Forum for Science, Industry and Business

Sponsored by:     3M 
Search our Site:

 

New Technique: Physicists generate terahertz waves with spin current flow

01.02.2018

Terahertz waves are often used in the checking of passengers and luggage at the airport. They are also in demand in other areas, such as for materials testing in the industry. Physicists at the University of Kaiserslautern (TUK) have now developed a new method for generating such waves. They use a quantum magnetic current flow, so-called spin current, in magnetic metal nanostructures. The cost-effective and material-saving technology has the potential for industry applications. The study was published in the renowned scientific journal "Scientific Reports".

Terahertz (THz) waves lie in the electromagnetic spectrum between microwaves and infrared radiation. They are invisible to the human eye. Since they are low in energy, there is no need for be concerned with their impact on human.


Associate Professor Dr. Evangelos Papaioannou

Credit: TUK/Thomas Koziel


The diagram illustrates how the new technique works.

Credit: Papaioannou

Today, they play a role in medical and communications technology, but also in materials testing. For example, they were used to inspect the plastic insulation on space shuttle. However, powerful radiation sources, i.e. emitters, are needed to generate the waves. This is usually associated with high energy consumption and costs.

A very efficient and at the same time more cost-effective method has now been developed by Kaiserslautern researchers, in which they use a so-called spin current. This is analogous to the electric current, in which electrical charges, namely electrons, flow.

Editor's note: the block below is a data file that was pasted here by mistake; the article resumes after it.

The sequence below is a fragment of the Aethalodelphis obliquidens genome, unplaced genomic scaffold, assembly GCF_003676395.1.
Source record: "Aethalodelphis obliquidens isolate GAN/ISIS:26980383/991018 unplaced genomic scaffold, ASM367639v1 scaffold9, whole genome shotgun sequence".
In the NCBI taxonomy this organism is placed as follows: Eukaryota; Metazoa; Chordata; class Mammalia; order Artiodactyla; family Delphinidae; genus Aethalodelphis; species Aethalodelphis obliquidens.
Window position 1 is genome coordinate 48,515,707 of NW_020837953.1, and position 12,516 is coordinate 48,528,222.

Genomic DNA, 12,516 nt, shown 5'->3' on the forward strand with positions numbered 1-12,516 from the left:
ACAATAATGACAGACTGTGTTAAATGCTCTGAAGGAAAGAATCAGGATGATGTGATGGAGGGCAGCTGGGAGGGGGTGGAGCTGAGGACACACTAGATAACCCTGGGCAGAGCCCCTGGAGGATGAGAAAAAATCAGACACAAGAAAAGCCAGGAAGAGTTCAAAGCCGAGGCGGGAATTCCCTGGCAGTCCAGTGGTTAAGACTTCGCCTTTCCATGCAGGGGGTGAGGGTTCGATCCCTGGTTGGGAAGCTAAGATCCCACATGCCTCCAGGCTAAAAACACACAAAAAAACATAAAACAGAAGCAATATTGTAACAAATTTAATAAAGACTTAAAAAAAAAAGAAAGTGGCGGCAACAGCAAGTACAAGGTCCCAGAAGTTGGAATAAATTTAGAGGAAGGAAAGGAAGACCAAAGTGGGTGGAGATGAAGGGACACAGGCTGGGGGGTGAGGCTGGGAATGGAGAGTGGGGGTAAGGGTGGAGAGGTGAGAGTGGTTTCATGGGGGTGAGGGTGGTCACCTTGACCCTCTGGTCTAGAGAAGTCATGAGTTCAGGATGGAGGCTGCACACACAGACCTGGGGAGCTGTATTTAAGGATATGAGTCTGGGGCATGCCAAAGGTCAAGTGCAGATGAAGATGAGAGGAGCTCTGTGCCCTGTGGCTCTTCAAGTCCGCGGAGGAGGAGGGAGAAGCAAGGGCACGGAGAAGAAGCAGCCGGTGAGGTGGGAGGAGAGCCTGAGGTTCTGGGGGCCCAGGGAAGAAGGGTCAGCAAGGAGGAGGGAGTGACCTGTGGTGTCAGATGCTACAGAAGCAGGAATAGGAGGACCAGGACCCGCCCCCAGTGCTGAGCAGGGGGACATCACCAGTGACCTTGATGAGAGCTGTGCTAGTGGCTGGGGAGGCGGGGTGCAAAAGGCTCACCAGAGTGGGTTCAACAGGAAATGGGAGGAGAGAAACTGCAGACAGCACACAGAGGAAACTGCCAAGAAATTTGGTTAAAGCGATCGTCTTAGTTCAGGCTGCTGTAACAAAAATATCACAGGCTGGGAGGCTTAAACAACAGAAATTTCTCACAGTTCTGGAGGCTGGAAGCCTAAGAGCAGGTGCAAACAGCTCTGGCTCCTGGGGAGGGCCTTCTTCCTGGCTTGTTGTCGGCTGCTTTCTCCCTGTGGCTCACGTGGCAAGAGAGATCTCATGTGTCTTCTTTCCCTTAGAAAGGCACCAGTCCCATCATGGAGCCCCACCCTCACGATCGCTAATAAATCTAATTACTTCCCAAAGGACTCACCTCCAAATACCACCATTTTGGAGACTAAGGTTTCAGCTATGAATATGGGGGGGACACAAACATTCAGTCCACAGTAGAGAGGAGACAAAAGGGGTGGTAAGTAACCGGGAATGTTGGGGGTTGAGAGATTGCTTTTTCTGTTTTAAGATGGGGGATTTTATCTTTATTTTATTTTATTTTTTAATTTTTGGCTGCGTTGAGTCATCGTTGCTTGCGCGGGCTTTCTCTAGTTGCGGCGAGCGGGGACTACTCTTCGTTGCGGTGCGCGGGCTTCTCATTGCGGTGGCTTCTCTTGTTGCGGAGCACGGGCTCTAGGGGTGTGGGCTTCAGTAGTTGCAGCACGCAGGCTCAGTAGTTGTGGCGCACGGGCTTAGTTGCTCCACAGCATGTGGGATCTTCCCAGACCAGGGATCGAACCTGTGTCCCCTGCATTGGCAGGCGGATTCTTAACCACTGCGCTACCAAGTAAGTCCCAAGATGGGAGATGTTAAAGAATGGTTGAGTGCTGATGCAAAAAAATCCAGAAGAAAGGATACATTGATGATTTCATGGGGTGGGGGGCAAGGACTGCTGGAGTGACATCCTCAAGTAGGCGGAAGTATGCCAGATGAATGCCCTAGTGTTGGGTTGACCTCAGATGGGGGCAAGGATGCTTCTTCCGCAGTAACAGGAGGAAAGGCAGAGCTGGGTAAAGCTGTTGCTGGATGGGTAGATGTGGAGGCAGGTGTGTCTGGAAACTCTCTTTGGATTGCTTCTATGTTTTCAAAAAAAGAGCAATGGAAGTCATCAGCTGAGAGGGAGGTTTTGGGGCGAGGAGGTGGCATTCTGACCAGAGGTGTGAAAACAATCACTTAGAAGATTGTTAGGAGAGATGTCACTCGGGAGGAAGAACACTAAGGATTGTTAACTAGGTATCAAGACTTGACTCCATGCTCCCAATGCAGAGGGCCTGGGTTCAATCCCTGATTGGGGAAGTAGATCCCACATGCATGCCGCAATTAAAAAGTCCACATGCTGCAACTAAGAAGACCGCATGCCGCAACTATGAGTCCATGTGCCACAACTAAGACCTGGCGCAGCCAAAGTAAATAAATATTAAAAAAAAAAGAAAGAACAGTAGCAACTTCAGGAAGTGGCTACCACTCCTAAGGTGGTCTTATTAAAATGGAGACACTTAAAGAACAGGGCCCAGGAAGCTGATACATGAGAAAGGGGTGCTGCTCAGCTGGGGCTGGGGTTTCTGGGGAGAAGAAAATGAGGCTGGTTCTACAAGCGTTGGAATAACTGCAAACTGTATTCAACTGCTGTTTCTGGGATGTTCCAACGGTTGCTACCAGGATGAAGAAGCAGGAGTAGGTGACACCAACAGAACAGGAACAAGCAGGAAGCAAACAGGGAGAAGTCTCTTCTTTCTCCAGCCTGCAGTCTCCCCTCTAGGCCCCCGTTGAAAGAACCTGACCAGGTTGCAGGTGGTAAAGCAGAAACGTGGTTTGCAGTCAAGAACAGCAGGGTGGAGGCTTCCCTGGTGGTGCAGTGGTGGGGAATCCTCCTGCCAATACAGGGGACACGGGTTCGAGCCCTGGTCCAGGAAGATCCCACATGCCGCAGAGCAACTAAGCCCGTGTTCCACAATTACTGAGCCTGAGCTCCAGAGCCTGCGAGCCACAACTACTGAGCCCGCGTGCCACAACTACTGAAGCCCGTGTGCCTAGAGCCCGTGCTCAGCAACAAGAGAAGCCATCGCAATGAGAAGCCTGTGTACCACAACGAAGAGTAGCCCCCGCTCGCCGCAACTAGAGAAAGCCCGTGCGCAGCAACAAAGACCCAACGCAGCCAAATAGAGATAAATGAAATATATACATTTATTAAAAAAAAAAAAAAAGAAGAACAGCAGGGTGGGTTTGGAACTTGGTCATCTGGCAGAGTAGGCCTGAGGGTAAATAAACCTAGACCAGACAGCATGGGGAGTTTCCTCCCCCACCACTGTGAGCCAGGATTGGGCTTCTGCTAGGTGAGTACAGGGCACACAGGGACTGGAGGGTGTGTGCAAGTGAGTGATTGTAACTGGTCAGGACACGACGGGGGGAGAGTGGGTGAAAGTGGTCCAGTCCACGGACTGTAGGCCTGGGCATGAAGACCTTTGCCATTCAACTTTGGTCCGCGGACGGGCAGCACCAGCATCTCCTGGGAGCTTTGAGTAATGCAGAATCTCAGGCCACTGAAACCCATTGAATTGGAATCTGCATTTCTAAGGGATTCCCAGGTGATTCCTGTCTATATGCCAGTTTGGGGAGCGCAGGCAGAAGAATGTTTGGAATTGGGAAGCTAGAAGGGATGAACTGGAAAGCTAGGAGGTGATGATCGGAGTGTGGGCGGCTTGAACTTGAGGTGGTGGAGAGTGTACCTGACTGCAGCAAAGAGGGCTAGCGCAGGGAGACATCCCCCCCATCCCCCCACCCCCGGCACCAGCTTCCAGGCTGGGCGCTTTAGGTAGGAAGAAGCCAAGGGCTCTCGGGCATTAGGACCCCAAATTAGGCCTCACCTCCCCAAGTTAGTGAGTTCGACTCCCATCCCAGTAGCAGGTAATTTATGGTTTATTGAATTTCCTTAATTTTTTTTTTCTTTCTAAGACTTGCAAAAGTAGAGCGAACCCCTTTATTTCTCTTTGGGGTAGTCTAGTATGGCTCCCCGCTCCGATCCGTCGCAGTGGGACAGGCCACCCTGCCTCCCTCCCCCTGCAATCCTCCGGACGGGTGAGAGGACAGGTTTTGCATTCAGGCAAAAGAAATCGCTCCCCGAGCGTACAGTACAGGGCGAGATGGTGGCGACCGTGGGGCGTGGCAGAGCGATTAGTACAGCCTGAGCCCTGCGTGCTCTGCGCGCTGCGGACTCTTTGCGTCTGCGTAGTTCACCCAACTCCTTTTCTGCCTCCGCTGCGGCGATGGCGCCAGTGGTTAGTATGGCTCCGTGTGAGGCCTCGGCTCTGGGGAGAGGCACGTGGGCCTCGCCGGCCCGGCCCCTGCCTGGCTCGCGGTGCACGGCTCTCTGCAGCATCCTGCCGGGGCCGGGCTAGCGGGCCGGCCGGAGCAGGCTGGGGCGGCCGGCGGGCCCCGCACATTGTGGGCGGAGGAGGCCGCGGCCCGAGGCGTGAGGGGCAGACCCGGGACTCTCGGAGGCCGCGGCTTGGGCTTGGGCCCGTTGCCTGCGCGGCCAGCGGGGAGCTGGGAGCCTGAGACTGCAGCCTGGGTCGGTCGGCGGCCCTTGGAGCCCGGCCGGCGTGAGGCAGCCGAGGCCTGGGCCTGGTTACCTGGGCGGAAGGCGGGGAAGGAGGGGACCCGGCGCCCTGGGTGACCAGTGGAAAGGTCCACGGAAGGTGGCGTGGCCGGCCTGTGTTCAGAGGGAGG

"A spin describes the intrinsic angular momentum of a quasiparticle, such as an electron," says Associate Professor Dr. Evangelos Papaioannou, who is a researcher with his own sub-group in the Magnetism Research Group lead by Professor Burkard Hillebrands in Department of Physics at TUK. "It forms the basis for all magnetic phenomena. Simply said, an electron rotates left or right around its axis like a spinning top."

A special nanostructure has been developed by the research team of Papaioannou for the application of the technique. "It consists of a metal bilayer of magnetic iron and non-magnetic platinum," as the physicist describes the structure. "These are very thin layers that are only a few nanometers thick."

To generate the terahertz waves, the researchers use a femtosecond laser that emits extremely short laser pulses. As a result, the following happens: "When the laser pulses hit the nanostructure they stimulate the electrons in the iron film, creating a spin current," says the Papaioannou. This current flows into the adjacent platinum layer. Here comes a certain physical phenomenon into play, the inverse Spin-Hall Effect. For platinum, this effect has been known for some time. It arises due to the atomic structure of the metal.

"The atomic nuclei of platinum deflect electrons with a left- and right-handed spin in opposite directions, which leads to the transformation of the spin current into an ultrafast transient charge current, which is then the source of terahertz waves”.

As a special feature of the experimental setup, a small silicon lens is attached to the structure. "We are bundling the waves", the Junior Professor continues. In this way, the terahertz waves could be forwarded easily and efficiently in future applications.

In their recently published paper, the researchers have revealed, among other things, how layer thicknesses and the arrangement of materials must be best designed to produce the THz waves. The research field of THz spintronics technology is an emerging field. Only recently, research colleagues in Berlin showed for the first time that terahertz waves can be generated by spin current.

The work of the Kaiserslautern researchers reveals now a way to optimize the emitters so that they can reach their maximum efficiency. This makes them cheaper and more interesting for various fields of application, for example for security techniques, materials testing and information technologies, but also for basic research.